How one nonprofit is fighting poverty by focusing on girls’ education
Newman’s Own donates all of its profits and royalties to charity, like the nonprofit that is bringing change to Kibera, Kenya.
From an outside perspective, life in Kibera, one of Africa’s largest slums, looks bleak: The one million residents there have unreliable electricity, limited roads and no running water. Half of the children suffer from malnourishment, and most young girls don’t go to school. The life expectancy is a little more than 30 years old.
But a grassroots nonprofit called Shining Hope for Communities (SHOFCO) is trying to change all that. The organization fights poverty and gender inequality by linking essential social services, like access to clean water and free health clinics, to a tuition-free school for girls.
“Through the Kibera School for Girls, I've learned how to be a great leader, I've learned how life is and how you can overcome the challenges that life has,” says Martha Achieng, a 12-year-old student at Kibera School for Girls student.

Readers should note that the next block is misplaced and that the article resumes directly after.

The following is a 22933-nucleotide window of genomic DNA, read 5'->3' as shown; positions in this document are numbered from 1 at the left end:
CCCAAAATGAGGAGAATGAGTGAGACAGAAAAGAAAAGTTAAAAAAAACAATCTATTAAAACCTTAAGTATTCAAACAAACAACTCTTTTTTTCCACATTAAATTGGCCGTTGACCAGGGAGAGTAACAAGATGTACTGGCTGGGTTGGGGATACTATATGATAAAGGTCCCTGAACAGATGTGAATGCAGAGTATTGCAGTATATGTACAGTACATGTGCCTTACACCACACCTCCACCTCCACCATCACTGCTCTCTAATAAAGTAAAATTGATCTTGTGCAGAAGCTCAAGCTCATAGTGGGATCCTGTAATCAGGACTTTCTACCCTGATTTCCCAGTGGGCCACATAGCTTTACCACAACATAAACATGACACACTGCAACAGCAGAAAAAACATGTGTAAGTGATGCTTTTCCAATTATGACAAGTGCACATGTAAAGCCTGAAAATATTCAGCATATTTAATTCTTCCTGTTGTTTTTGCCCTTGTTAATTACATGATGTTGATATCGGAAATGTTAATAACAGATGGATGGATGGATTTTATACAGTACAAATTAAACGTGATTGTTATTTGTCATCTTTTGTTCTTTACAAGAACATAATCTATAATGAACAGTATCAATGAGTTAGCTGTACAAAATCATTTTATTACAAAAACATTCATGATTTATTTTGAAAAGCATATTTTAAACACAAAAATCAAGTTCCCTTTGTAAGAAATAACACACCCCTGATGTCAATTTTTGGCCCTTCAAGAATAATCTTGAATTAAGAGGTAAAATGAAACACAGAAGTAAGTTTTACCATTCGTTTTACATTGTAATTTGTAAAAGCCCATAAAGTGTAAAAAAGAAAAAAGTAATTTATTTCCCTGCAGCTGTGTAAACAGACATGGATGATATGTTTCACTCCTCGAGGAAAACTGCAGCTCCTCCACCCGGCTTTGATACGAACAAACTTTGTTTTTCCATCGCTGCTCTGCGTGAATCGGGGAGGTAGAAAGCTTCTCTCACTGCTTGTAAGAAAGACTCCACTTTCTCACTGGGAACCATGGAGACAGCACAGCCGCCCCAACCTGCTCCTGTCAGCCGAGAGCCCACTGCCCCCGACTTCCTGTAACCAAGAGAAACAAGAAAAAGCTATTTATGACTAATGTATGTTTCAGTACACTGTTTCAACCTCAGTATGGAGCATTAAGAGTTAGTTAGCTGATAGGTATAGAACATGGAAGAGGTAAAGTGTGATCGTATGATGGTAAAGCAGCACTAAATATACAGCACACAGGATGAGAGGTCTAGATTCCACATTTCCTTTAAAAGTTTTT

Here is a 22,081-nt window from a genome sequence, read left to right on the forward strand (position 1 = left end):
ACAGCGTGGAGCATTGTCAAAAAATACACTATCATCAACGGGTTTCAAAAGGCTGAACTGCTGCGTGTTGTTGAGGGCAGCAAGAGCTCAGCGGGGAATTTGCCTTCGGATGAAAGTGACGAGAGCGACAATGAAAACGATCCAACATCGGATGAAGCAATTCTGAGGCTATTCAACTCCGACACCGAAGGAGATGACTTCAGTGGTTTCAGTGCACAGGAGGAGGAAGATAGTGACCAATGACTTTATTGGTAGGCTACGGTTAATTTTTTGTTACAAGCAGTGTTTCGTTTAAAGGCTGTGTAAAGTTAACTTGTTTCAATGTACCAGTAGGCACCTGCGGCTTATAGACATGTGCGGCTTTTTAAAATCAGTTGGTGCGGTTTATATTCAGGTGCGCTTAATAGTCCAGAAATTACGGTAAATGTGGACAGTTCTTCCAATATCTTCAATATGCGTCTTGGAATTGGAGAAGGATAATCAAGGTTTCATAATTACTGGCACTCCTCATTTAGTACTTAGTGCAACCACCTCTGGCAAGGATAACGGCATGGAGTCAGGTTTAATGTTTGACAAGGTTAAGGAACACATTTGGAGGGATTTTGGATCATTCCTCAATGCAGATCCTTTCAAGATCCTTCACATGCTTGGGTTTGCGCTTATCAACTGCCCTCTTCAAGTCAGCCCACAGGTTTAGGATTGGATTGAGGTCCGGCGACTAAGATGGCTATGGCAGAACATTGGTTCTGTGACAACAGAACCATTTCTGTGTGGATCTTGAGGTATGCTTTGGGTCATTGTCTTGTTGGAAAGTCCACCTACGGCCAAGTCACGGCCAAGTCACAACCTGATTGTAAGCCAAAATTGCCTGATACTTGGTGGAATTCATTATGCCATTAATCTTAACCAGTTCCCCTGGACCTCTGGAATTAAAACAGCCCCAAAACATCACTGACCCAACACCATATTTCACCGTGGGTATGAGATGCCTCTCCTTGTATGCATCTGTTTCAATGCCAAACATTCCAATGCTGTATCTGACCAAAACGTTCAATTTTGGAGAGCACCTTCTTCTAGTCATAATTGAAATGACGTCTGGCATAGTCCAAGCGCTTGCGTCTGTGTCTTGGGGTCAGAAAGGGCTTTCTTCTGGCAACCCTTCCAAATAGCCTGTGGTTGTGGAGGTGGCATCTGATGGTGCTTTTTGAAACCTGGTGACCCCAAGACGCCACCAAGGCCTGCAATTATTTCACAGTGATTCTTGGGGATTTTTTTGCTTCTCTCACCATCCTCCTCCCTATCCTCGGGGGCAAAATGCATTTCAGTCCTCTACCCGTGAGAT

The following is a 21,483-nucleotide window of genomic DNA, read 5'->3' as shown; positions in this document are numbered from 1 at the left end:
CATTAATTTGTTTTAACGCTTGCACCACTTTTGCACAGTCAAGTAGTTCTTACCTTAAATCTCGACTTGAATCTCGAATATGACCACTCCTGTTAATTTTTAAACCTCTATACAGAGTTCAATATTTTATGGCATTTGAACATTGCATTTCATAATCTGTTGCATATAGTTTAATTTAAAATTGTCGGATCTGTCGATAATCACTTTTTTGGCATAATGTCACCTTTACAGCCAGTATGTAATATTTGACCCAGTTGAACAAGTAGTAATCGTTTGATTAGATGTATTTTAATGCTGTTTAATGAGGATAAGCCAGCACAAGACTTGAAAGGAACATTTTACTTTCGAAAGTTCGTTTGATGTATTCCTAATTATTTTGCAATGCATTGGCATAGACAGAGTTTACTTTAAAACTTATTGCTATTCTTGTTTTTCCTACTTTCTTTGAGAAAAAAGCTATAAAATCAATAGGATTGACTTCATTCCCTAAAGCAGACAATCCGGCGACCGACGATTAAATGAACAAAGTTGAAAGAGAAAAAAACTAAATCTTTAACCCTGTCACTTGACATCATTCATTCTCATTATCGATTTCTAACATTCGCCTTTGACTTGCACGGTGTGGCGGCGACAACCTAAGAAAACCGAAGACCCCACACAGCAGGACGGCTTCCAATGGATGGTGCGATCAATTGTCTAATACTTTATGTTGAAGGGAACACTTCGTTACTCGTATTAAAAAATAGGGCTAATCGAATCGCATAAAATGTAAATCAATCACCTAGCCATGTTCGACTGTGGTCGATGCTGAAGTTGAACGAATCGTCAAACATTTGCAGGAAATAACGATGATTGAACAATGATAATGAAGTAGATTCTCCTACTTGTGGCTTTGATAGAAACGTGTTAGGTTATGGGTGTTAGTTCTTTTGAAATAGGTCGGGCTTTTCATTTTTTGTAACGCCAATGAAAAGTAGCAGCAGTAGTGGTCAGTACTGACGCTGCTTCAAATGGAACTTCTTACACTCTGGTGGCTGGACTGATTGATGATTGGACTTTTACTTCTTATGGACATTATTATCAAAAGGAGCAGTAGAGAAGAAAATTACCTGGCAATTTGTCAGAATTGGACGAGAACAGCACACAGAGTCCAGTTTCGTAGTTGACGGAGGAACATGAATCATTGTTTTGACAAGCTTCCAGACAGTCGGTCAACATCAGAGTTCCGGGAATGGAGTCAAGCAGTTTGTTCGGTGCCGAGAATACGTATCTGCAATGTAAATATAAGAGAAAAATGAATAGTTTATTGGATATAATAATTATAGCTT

Today there are more than 400 girls in SHOFCO schools in Kibera and Mathare, another large Nairobi slum, and the school is expanding. And with generous support from Newman’s Own, SHOFCO also built health clinics, toilets and a 100,000-liter water tower to provide clean drinking water to the community. More than 120,000 people have been helped through these programs.
For over 30 years, Newman’s Own has helped support thousands of charitable causes and organizations, with close to half a billion dollars being donated since its founding in 1982. Every time you buy a Newman’s Own product, you start a journey toward improving someone’s life — someone like the students of Kibera School for Girls.
"Through my teachers, I've learned that everything is possible. I can now see the change coming in Kibera. We are the girls of the future, the leaders of tomorrow," Achieng adds.